The bigger, the better

Staff Writer
Columbus Alive

After The Lost Revival's singer, Kevin Collins, greeted me for our interview, he called the rest of the band over to join us. Guys in ties and sunglasses kept shuffling toward us one after another until I was surrounded by a veritable flock of rockers.

Conventional wisdom suggests it's easier to keep your band small. You don't have to coordinate as many schedules for practice, gigs and tours, and you don't have to split the money as many ways. But this Columbus seven-piece is one of many up-and-coming acts that have foregone that mindset in favor of a different sort of wisdom: The bigger the band, the bigger the spectacle.

"It was initially just the three of us on stage, and it was kind of boring," said guitarist-pianist Daniel Kirschenbaum, who started The Lost Revival along with Collins and former synthesizer player Ben Peyton in 2005. When their house was burglarized, they replaced their stolen instruments with synths and a drum machine and set about blending folk rock with ambient and electronic sounds.

They've come a long way since then. The band has more than doubled its membership, refined its sound and developed a stage show captivating enough to earn a slot at CD101's Summerfest, where they'll kick off the festivities at 5 p.m. Saturday.

The Lost Revival's evolution shows on debut Homemade Confetti, a full-length more fully realized than most. The band only spent a weekend recording with producer Jay Alton, but their record sounds expansive and complete.

"We did barely any overdubs of anything. We just recorded a live record," Collins said. "We wanted it to be kind of like a mix between OK Computer and Blonde on Blonde."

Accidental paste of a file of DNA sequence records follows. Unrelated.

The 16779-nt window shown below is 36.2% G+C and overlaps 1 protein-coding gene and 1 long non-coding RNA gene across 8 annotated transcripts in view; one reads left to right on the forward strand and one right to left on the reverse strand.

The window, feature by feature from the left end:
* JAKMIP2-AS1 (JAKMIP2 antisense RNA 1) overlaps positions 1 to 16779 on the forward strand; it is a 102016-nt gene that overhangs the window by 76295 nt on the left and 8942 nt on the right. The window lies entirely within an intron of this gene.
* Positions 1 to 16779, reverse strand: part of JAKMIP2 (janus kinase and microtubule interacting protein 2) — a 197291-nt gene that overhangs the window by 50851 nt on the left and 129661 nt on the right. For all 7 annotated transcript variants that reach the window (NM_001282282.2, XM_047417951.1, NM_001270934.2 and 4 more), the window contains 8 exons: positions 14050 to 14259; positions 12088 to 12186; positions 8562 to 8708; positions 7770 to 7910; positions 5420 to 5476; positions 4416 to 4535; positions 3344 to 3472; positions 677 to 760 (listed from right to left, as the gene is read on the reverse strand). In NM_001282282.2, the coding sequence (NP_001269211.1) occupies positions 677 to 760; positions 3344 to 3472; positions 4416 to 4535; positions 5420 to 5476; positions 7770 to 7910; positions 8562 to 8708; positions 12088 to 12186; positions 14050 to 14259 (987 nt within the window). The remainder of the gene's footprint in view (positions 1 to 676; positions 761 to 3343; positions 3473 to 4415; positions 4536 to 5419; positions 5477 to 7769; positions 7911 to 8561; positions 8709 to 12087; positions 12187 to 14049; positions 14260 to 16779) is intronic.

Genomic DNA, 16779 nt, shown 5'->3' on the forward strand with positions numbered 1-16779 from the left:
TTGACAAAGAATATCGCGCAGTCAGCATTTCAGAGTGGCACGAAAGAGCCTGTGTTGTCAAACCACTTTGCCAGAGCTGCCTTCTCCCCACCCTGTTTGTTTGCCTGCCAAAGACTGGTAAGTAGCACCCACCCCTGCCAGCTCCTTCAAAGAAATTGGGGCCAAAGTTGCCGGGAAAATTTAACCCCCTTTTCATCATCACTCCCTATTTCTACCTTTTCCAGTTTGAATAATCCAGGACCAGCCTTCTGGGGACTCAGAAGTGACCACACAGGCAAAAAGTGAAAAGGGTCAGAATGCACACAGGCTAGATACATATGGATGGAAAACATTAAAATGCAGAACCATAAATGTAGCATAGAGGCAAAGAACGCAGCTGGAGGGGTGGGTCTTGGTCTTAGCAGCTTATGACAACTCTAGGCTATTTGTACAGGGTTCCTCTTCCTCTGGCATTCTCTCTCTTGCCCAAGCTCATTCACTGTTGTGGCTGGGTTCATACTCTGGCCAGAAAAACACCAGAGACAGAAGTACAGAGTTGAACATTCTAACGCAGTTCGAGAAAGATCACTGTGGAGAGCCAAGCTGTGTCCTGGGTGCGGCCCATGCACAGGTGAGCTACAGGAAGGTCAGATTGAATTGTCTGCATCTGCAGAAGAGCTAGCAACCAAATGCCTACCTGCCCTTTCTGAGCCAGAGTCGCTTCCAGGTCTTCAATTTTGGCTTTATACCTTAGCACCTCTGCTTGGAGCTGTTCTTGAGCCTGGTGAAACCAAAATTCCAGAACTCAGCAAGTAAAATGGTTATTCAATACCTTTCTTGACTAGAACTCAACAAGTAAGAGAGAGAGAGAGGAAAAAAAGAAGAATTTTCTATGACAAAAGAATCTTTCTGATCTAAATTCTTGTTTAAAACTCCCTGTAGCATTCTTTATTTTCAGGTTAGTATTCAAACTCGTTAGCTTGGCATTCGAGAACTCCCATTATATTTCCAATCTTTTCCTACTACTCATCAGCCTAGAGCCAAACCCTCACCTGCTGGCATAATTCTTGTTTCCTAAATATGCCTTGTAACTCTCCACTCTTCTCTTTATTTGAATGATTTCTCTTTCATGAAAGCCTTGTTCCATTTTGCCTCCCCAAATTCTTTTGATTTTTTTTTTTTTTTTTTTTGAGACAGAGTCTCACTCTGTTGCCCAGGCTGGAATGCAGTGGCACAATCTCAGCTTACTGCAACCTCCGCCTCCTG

That's an ambitious combination, but it's more or less an accurate description of The Lost Revival's approach. Homemade Confetti is brimming with sounds, and the warm and folksy often coexist with the cold and spooky. Collins sings with gruff affectation, evoking a little Win Butler and a lot of Bob Dylan, as the band's bluster of guitars, keyboards and percussion swells behind him.

Of all the transformations this band has undergone, perhaps none has been more important than the decision to ditch the original name, Youngstown Tune-Up, the day before Homemade Confetti went to the manufacturing plant. "The Lost Revival" just sounds more dignified.

And it's more appropriate given Collins' fixation on religious themes, from the heresy celebration "Jesus Loves You" to the revelry tale "Jailbait," which the singer calls his take on Sodom and Gomorrah.

Collins might not take too kindly to orthodoxy, but his band performs with religious fervor, and they're looking forward to making many new converts this weekend - not to mention playing a stage they don't have to squeeze onto.